• any other material which can support your request.

To submit a request see here.

 Pay Coronavirus Job Retention Scheme (CJRS) grants back.

If you have overclaimed for CJRS then HMRC encourage employers to pay all or some of the grant back or if you do not need the grant and want to make a voluntary repayment you can do so using the link below.

You can either:

  • correct it in your next claim (your new claim will be reduced, and you will need to keep a record of the adjustment for 6 years)
  • get a payment reference number and pay HMRC back within 30 days (only if you are not making another claim)

You must use the online service to get your payment reference number before you can pay HMRC back. You should only do this if you are not making another claim.

Please talk to us if you have any concerns about past claims and we will help put matters in order.

See here.

Companies House (CH) pause voluntary and compulsory strike off processes for one month.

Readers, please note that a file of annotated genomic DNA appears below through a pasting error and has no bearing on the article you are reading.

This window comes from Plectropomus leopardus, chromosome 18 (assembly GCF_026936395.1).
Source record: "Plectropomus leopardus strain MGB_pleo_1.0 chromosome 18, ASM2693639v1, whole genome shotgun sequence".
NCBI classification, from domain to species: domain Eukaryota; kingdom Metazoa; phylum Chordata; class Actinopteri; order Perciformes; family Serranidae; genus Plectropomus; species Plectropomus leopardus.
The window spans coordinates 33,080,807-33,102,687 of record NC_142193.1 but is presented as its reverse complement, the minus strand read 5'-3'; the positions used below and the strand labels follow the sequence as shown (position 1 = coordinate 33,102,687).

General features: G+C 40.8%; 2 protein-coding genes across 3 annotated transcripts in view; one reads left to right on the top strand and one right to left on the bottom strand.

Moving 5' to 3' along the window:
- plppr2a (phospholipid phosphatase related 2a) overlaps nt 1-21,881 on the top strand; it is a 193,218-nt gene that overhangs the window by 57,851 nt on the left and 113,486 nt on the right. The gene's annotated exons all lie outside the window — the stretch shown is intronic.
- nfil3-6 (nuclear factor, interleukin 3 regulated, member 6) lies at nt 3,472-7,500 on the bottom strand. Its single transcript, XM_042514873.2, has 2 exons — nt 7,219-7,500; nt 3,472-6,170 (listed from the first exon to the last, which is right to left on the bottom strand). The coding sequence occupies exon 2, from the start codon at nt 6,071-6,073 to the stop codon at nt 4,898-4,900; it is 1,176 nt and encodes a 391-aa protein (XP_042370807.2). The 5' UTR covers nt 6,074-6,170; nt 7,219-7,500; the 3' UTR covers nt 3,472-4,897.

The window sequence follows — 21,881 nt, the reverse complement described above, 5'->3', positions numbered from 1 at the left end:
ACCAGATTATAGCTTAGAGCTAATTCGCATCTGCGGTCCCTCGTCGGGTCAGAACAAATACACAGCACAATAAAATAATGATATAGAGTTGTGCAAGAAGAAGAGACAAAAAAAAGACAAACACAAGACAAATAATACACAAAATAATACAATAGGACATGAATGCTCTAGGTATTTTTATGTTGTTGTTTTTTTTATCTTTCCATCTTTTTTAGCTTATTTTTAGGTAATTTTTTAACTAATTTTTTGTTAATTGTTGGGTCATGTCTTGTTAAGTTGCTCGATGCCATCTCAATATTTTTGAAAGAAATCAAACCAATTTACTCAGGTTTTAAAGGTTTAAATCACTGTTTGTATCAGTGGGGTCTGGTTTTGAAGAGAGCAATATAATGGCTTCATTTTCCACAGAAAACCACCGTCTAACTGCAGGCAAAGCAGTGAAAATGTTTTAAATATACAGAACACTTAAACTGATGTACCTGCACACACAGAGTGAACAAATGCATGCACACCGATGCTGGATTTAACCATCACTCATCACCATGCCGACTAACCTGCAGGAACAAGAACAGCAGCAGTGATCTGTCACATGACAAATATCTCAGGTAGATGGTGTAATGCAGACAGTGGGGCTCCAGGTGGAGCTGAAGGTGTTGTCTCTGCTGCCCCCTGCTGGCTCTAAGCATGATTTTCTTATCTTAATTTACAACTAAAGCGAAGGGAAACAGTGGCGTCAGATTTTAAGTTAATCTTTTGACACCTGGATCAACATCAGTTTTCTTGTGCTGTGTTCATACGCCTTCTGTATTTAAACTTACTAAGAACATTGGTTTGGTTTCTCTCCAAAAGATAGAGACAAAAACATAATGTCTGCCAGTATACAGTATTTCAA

CH have temporarily paused voluntary and compulsory strike off processes for one month from 21 January until 21 February 2021.

CH has reduced the number of staff in their offices to become more Covid safe. This has led to delays in processing correspondence, documents and forms. They have temporarily paused strike off processes so that companies are not adversely affected by these delays.

CH will continue to publish first Gazette notices for voluntary strike off applications to minimise the impact on those who have applied to close their company – but they will not be publishing the second Gazette notice and striking companies off during this period. For companies on the compulsory strike off path, they will not be publishing first and second Gazette notices.

CH state that Pausing strike off processes will provide companies with more time to update their records and help them avoid being struck off the register. It will also protect creditors and other interested parties who might have had difficulties in receiving notices or registering an objection, or whose objections have not yet been processed.

CH will continue to remind businesses about their filing responsibilities during this period. CH digital services are available as normal, and they encourage all customers to file online if able to do so.

See here.

 How trading conditions affect eligibility for the Self-Employment Income Support Scheme.

HMRC has updated its guidance to define what it means by reduced activity, capacity or demand or temporary closure and gives examples of how this could affect eligibility.